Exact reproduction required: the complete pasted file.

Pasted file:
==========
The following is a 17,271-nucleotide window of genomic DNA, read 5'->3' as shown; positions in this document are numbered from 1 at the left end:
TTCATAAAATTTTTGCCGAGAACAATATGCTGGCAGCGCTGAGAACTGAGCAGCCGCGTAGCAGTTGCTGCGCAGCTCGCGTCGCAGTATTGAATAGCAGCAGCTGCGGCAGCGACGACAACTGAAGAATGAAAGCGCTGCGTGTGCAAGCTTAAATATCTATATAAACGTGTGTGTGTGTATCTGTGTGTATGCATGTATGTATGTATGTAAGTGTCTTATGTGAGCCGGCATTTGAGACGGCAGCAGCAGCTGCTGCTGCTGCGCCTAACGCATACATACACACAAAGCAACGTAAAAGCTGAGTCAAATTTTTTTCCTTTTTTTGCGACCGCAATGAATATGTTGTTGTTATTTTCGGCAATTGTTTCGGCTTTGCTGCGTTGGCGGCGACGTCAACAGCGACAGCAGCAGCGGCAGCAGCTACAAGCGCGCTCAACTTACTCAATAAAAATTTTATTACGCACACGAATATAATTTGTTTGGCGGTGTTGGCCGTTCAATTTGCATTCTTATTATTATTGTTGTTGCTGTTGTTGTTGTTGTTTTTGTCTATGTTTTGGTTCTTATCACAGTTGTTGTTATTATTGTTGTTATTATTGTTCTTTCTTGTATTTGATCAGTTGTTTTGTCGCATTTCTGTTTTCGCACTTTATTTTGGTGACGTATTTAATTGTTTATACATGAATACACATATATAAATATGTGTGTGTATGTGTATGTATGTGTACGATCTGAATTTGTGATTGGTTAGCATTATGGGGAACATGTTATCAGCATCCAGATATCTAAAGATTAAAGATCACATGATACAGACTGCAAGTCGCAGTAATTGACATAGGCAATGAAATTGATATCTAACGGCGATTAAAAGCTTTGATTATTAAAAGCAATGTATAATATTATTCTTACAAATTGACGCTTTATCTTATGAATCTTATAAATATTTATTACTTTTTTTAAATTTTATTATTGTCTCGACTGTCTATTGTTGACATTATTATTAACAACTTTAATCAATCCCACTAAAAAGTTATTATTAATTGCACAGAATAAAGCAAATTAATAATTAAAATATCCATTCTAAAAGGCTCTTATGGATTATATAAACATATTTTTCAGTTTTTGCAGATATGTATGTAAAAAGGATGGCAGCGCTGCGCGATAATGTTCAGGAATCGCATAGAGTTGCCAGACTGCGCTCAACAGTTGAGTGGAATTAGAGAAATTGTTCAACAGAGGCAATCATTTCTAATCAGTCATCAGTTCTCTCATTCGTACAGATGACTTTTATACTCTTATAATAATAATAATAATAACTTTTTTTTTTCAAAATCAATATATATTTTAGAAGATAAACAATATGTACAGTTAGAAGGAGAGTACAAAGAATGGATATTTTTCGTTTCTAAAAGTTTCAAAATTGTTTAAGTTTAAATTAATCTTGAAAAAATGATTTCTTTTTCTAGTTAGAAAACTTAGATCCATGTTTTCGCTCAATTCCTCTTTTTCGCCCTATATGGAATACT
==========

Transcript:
The following is a 17,271-nucleotide window of genomic DNA, read 5'->3' as shown; positions in this document are numbered from 1 at the left end:
TTCATAAAATTTTTGCCGAGAACAATATGCTGGCAGCGCTGAGAACTGAGCAGCCGCGTAGCAGTTGCTGCGCAGCTCGCGTCGCAGTATTGAATAGCAGCAGCTGCGGCAGCGACGACAACTGAAGAATGAAAGCGCTGCGTGTGCAAGCTTAAATATCTATATAAACGTGTGTGTGTGTATCTGTGTGTATGCATGTATGTATGTATGTAAGTGTCTTATGTGAGCCGGCATTTGAGACGGCAGCAGCAGCTGCTGCTGCTGCGCCTAACGCATACATACACACAAAGCAACGTAAAAGCTGAGTCAAATTTTTTTCCTTTTTTTGCGACCGCAATGAATATGTTGTTGTTATTTTCGGCAATTGTTTCGGCTTTGCTGCGTTGGCGGCGACGTCAACAGCGACAGCAGCAGCGGCAGCAGCTACAAGCGCGCTCAACTTACTCAATAAAAATTTTATTACGCACACGAATATAATTTGTTTGGCGGTGTTGGCCGTTCAATTTGCATTCTTATTATTATTGTTGTTGCTGTTGTTGTTGTTGTTTTTGTCTATGTTTTGGTTCTTATCACAGTTGTTGTTATTATTGTTGTTATTATTGTTCTTTCTTGTATTTGATCAGTTGTTTTGTCGCATTTCTGTTTTCGCACTTTATTTTGGTGACGTATTTAATTGTTTATACATGAATACACATATATAAATATGTGTGTGTATGTGTATGTATGTGTACGATCTGAATTTGTGATTGGTTAGCATTATGGGGAACATGTTATCAGCATCCAGATATCTAAAGATTAAAGATCACATGATACAGACTGCAAGTCGCAGTAATTGACATAGGCAATGAAATTGATATCTAACGGCGATTAAAAGCTTTGATTATTAAAAGCAATGTATAATATTATTCTTACAAATTGACGCTTTATCTTATGAATCTTATAAATATTTATTACTTTTTTTAAATTTTATTATTGTCTCGACTGTCTATTGTTGACATTATTATTAACAACTTTAATCAATCCCACTAAAAAGTTATTATTAATTGCACAGAATAAAGCAAATTAATAATTAAAATATCCATTCTAAAAGGCTCTTATGGATTATATAAACATATTTTTCAGTTTTTGCAGATATGTATGTAAAAAGGATGGCAGCGCTGCGCGATAATGTTCAGGAATCGCATAGAGTTGCCAGACTGCGCTCAACAGTTGAGTGGAATTAGAGAAATTGTTCAACAGAGGCAATCATTTCTAATCAGTCATCAGTTCTCTCATTCGTACAGATGACTTTTATACTCTTATAATAATAATAATAATAACTTTTTTTTTTCAAAATCAATATATATTTTAGAAGATAAACAATATGTACAGTTAGAAGGAGAGTACAAAGAATGGATATTTTTCGTTTCTAAAAGTTTCAAAATTGTTTAAGTTTAAATTAATCTTGAAAAAATGATTTCTTTTTCTAGTTAGAAAACTTAGATCCATGTTTTCGCTCAATTCCTCTTTTTCGCCCTATATGGAATACT